Padua School

The following article is from The Great Soviet Encyclopedia (1979). It might be outdated or ideologically biased.

Padua School


in philosophy from the 14th through 16th centuries, a tendency that developed the traditions of Aristotelianism as interpreted by Averroës or by Alexander of Aphro-disias, a Greek commentator on Aristotle (late second through early third century). This philosophical tendency won a wide following in the university centers of northern Italy, including Padua, Mantua, Ferrara, and Bologna. Its emergence was linked with the work of a professor at the University of Padua, Peter of Abano (late 13th through early 14th centuries), who introduced and established the study of problems in the natural sciences and the study of Aristotelianism as interpreted by the Arab philosophers.

Closely associated with the Padua school was Marsiglio of Padua, who advocated the separation of politics from church authority and religious morality. Among the school’s adherents were a number of professors at the universities of Padua and

Bologna, including Angelo di Arezzo, Paolo Veneto, Gaetano da Thiene, Nicoletto Vernias, Pietro Trapolino, Marco Antonio Zimara, Alessandro Achillini, and Nifo.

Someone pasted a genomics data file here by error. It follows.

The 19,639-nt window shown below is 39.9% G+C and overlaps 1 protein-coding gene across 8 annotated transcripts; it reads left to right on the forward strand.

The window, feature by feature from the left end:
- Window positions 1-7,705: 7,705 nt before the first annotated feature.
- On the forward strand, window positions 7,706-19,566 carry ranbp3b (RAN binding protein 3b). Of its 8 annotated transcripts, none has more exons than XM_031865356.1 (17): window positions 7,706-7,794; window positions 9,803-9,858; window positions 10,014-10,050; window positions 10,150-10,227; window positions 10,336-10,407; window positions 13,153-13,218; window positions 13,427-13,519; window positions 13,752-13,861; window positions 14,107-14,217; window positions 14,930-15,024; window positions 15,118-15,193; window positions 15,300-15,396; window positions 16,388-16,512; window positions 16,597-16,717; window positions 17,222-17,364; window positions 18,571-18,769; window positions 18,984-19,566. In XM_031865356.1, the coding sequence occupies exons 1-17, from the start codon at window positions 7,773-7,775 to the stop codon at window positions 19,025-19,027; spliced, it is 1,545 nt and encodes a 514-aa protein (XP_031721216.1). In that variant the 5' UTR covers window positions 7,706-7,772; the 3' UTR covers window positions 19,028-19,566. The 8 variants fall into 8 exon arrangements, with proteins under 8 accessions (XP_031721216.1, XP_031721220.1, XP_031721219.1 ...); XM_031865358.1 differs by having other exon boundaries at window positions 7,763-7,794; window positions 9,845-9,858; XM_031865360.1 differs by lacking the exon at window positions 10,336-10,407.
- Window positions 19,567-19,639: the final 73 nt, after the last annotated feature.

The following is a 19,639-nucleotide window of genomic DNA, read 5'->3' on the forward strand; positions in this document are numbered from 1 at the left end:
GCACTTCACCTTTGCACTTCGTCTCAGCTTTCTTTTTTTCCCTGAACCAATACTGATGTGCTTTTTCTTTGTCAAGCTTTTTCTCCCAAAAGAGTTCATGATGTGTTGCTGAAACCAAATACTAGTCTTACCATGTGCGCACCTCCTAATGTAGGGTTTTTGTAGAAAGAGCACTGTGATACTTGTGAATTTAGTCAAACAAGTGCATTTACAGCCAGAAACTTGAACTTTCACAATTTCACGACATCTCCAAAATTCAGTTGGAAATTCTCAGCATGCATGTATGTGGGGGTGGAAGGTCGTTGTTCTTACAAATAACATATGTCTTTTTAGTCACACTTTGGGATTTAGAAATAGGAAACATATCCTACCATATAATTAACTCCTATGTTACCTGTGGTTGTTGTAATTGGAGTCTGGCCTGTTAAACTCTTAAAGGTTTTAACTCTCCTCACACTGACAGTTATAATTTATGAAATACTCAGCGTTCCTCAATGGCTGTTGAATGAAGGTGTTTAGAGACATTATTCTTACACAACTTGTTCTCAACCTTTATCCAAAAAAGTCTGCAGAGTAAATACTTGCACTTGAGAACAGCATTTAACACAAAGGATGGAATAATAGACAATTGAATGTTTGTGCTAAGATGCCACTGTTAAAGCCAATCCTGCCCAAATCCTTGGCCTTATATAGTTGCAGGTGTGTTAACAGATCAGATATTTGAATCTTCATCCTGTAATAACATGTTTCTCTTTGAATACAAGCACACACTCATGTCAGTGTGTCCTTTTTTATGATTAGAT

The influence of Thomist ideas is evident in the philosophical systems of some of the school’s representatives during its later period. On the whole, elements of medieval freethinking were characteristic of the Padua school. Adopting the theory of double truth, the school’s adherents developed tenets materialist in tendency and irreconcilable with church teachings. Among these were a specific form of sensationalism in epistemology; the idea of the noncreation of the human species and the notion of man’s collective immortality, as well as the concept that mankind has a single immortal soul but that the individual soul is mortal; the doctrine of the lack of freedom of the human will; and the concept of natural determinism. The Padua school greatly influenced the Italian philosophers P. Pomponazzi, G. Bruno, and G. C. Vanini.


Renan, J. E. Averroes i averroizm. Kiev [1903]. (Translated from French.)
Nardi, B. Saggi sull’aristotelismo padovano dal secolo XIV al XVI. Florence [1958].
“Aristotelismo padovano e filosofia aristotelica.” Atti del XII Congresso internazionale di filosofia, vol. 9. Florence, 1960.
Randall, J. H. The School of Padua and the Emergence of Modern Science. Padua, 1961.


The Great Soviet Encyclopedia, 3rd Edition (1970-1979). © 2010 The Gale Group, Inc. All rights reserved.
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